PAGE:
Enron 'Mastermind' Pleads Guilty

South Korean Buddhist monks pray during the funeral of the late former South Korean President Kim Dae-jung at the National Assembly in Seoul, South Korea, Sunday, Aug. 23, 2009. Tens of thousands of mourners filled the lawn outside parliament for the state funeral Sunday of Kim, a longtime defender of democracy and advocate of reconciliation who won the Nobel Peace Prize for his efforts to reach out to communist North Korea. (AP Photo/Ahn Young-joon) AP Photo/Ahn Young-joon

A former top energy trader, considered the mastermind of Enron Corp.'s scheme to drive up California's energy prices, pleaded guilty Thursday to a federal conspiracy charge.

Timothy Belden, the former head of trading in Enron's Portland, Ore., office, admitted to one count of conspiracy to commit wire fraud and promised to cooperate with state and federal prosecutors as well as any non-criminal effort to investigate the energy industry.

"I did it because I was trying to maximize profit for Enron," Belden told U.S. District Judge Martin Jenkins.

His sentencing was set for April 17, 2003.

U.S. Attorney Kevin Ryan said the guilty plea shows the rolling blackouts and huge price increases that rocked California last year were the result of illegal conduct.

"These charges answer the question that has long troubled California consumers: whether the energy crisis was spurred in part by criminal activity. The answer is a resounding yes," Ryan said.

Belden will help federal prosecutors in their case against higher ranking officials at Houston-based Enron, the energy giant whose collapse last year has roiled the energy industry, said Matthew Jacobs, the federal prosecutor handling the case.

Belden's attorney, Cristina Arguedas, said he was following Enron's instructions as he handled his trades and will "make amends for that by cooperating with the government."

Belden, 35, who now lives in Houston, was released on $500,000 bail. He faces a maximum five-year prison sentence.

"Tim Belden is not a high-level executive who was lining his pockets out of greed," Arguedas said. "He did his job. Tim was always honest with others at Enron about his actions, and was never disciplined by Enron.

"He now realizes that what he was taught to do was wrong," she continued. "He's going to make amends as well as he can by cooperating fully with the government and telling the complete truth about Enron's actions in the California energy trading market."

Investigators for a state Senate committee looking into the energy market have long considered Belden a key player in Enron's activities in California.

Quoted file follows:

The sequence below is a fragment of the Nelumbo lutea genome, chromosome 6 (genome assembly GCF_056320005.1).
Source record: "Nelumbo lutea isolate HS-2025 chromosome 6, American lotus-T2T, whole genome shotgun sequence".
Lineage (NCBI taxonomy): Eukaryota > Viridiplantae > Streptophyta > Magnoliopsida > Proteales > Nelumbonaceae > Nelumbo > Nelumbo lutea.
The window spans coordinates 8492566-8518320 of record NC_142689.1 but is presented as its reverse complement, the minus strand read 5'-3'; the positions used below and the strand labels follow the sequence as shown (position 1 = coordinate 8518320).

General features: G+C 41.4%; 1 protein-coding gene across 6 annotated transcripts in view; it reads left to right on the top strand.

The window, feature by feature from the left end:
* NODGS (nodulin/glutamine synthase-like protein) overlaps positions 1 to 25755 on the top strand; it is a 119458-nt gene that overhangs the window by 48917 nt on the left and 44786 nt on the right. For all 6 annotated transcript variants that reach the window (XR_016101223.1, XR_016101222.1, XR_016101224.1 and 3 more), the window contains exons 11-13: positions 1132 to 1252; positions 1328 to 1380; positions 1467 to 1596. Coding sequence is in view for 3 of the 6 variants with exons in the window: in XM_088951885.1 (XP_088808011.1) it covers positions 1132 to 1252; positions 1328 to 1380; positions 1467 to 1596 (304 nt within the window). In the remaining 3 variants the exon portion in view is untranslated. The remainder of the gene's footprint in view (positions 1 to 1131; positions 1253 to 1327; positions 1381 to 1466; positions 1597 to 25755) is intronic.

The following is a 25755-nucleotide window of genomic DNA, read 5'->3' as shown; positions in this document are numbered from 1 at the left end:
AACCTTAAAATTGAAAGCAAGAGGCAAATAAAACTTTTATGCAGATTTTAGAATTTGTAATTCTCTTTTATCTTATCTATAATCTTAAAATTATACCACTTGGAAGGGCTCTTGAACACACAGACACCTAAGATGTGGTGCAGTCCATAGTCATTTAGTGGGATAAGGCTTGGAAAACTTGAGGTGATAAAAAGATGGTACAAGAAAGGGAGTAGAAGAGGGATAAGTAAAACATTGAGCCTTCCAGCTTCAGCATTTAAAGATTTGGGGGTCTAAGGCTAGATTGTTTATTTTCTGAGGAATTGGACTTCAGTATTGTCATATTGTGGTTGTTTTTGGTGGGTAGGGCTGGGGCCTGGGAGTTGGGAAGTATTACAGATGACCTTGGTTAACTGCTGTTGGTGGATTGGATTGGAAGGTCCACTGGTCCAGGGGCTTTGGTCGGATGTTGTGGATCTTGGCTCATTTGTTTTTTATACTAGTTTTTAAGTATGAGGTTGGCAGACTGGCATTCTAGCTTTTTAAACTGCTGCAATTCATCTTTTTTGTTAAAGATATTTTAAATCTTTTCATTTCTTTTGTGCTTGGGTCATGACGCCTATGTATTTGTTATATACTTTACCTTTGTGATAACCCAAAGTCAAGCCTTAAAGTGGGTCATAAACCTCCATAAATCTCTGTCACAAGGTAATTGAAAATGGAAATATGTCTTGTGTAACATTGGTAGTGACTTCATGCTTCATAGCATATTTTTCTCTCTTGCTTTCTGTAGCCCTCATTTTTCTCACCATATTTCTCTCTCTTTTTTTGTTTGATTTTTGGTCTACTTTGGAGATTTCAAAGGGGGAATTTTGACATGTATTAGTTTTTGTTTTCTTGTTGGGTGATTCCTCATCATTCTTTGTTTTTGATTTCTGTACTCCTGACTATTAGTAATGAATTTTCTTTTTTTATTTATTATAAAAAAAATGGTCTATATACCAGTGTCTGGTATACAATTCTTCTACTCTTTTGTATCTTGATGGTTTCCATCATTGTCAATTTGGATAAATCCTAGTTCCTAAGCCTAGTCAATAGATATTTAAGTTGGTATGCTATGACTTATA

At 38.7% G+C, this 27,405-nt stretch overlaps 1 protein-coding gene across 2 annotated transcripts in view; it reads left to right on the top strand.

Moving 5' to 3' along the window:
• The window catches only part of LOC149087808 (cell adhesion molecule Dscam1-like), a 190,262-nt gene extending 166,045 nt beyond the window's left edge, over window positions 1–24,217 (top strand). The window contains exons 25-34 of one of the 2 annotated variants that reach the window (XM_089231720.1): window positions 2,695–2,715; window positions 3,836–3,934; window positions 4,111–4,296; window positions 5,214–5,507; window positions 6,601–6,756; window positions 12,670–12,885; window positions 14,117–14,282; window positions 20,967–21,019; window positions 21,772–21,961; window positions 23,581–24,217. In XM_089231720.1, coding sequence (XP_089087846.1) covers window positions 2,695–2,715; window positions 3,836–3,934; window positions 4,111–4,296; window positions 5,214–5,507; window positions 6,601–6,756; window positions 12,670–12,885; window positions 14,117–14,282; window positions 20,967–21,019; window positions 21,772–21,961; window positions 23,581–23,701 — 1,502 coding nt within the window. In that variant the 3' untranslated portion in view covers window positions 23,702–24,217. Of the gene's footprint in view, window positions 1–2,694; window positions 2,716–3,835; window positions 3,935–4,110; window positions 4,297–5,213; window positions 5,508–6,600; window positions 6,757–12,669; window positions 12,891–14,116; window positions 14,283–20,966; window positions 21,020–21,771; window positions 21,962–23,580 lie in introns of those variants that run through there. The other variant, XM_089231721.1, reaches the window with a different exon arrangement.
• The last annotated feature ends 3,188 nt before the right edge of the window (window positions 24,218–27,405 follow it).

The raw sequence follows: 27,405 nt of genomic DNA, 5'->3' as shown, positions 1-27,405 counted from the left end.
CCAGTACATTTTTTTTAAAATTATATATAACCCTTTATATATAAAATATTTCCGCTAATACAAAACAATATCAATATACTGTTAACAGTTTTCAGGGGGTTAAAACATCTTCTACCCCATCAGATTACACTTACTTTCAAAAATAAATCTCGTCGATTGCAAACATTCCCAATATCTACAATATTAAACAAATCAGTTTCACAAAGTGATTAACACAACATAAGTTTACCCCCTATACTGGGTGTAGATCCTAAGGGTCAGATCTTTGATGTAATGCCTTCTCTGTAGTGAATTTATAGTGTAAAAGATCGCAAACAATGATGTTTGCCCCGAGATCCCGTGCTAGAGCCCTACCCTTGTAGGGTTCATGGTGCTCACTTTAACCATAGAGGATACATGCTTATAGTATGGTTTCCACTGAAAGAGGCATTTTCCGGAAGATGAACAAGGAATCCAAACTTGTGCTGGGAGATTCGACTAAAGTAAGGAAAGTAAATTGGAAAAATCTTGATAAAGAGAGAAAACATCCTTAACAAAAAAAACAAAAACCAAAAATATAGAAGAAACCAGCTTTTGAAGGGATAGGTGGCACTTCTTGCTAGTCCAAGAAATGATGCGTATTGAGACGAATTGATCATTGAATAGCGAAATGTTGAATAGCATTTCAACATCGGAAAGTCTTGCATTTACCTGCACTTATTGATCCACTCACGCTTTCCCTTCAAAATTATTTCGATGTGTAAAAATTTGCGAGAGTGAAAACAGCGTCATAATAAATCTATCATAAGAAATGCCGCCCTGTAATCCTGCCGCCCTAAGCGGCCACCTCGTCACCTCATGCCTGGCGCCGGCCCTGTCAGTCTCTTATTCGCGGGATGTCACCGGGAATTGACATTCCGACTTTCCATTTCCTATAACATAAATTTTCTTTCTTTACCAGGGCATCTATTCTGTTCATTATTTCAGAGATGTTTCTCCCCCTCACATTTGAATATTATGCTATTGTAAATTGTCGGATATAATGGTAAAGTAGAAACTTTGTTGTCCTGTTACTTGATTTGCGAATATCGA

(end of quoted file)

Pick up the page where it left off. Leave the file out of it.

Belden was "the mastermind behind the strategies described" in memos that spelled out how Enron manipulated the California market, said Chris Schreiber, an attorney working with California's Senate Select Committee to Investigate Price Manipulation of the Wholesale Energy Market.

"He's been on our radar for a long time," Schreiber added.

Belden, the first person to be charged in the manipulation of Western energy markets, is the third Enron figure to be prosecuted.

Andrew Fastow, Enron's former chief financial officer, is accused of devising the company's complex web of off-the-books partnerships used to hide some $1 billion in debt from shareholders and federal regulators and is charged with money laundering, fraud and conspiracy.

A once-trusted Fastow aide, Michael Kopper, pleaded guilty in August to money laundering and conspiracy to commit wire fraud.

Belden engaged in a lengthy dance with federal officials over his plea and eventual cooperation. In July, newspaper reports said Belden might be trying to cut a deal with prosecutors.

For months, federal investigators have worked with a California Senate panel investigating the state's energy crisis about evidence uncovered in its long-running investigation of market manipulation. A federal grand jury in San Francisco has been weighing criminal charges related to the energy crisis.

Internal company memos, first released in May, describe how Enron took power out of California at a time of rolling blackouts and shortages and sold it out of state to elude price caps, according to documents obtained by investigators.

Enron bought California power at cheap, capped prices, routed it outside the state, and then sold it back into California at vastly inflated prices, authorities said. The so-called "ricochet" deals were designed to circumvent the California-only price caps on wholesale energy.

"The conspiracy charged in this information allowed Enron to exploit and intensify the California energy crisis and prey on energy consumers at their most vulnerable moment," said Deputy Attorney General Larry Thompson, head of the Justice Department's Corporate Fraud Task Force.

Thompson said revenues from Belden's trading unit rose from $50 million in 1999 to $500 million in 2000 to $800 million in 2001.

The "ricochet" strategy ended when the Federal Energy Regulatory Commission implemented regional price caps last year.

Sen. Joe Dunn, D-Santa Ana, who chairs the select committee on price manipulation, called Belden's plea "the first of many dominoes that will fall, not only at Enron, but within other energy companies within the wholesale energy market. Tim Belden not only knows how Enron played, but how others played as well."

Belden worked for UBS Warburg, which bought Enron's power trading operations early this year, but left the company in September, company spokesman David Walker said.
  • Brian Bernbaum

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